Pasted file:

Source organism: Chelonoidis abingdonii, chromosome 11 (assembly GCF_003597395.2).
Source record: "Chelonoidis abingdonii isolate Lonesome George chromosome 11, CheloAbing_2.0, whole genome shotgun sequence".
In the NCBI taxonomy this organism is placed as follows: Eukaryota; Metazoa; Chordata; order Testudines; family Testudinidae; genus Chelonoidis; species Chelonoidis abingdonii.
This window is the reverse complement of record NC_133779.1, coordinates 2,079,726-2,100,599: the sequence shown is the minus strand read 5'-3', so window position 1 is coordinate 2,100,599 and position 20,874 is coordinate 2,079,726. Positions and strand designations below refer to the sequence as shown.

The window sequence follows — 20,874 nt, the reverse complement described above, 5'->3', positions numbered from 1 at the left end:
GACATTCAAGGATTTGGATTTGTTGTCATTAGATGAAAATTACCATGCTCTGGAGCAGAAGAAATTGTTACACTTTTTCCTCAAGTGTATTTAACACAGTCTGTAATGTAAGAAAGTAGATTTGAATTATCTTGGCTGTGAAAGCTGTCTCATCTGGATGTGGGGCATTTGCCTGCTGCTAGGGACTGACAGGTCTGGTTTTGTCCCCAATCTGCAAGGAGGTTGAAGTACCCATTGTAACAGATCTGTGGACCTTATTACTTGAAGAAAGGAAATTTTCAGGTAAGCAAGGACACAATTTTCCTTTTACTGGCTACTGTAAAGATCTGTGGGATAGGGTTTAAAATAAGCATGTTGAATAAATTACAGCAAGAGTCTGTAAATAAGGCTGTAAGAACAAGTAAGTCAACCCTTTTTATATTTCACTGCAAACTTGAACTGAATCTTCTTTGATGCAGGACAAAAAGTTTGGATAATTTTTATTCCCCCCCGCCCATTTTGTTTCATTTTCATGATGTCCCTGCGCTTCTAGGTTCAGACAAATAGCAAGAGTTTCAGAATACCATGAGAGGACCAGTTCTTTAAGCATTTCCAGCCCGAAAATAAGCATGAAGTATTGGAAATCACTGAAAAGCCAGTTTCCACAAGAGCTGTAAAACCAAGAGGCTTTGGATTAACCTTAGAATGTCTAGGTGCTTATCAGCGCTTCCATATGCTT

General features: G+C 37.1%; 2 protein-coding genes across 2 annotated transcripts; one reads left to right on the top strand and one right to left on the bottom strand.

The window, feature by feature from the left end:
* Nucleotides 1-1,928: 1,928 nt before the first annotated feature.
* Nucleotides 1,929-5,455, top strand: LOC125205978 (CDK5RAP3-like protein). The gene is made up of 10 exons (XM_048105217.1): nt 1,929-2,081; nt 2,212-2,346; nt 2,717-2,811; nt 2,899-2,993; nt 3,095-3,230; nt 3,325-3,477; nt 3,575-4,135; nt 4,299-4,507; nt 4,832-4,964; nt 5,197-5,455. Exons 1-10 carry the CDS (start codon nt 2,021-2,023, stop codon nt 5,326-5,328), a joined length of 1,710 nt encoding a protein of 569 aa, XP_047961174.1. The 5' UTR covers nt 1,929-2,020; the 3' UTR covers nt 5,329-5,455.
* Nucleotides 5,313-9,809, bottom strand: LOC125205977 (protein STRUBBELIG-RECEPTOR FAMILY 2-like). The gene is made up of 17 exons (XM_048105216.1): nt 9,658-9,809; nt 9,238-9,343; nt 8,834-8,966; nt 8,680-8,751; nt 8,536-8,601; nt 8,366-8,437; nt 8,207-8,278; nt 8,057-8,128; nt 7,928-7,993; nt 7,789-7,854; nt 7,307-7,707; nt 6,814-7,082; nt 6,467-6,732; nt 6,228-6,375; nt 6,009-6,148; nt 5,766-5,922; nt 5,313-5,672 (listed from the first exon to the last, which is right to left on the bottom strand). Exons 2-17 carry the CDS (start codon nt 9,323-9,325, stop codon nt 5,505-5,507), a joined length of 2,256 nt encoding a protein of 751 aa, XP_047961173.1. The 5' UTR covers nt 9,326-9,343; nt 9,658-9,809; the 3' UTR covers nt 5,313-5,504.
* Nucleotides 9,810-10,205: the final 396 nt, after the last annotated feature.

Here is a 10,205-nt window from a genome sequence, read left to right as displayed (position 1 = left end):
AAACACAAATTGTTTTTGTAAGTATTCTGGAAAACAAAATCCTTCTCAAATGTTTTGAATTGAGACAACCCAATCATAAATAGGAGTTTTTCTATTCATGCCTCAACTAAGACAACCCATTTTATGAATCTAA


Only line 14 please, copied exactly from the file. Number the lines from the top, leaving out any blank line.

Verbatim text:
AAACACAAATTGTTTTTGTAAGTATTCTGGAAAACAAAATCCTTCTCAAATGTTTTGAATTGAGACAACCCAATCATAAATAGGAGTTTTTCTATTCATGCCTCAACTAAGACAACCCATTTTATGAATCTAA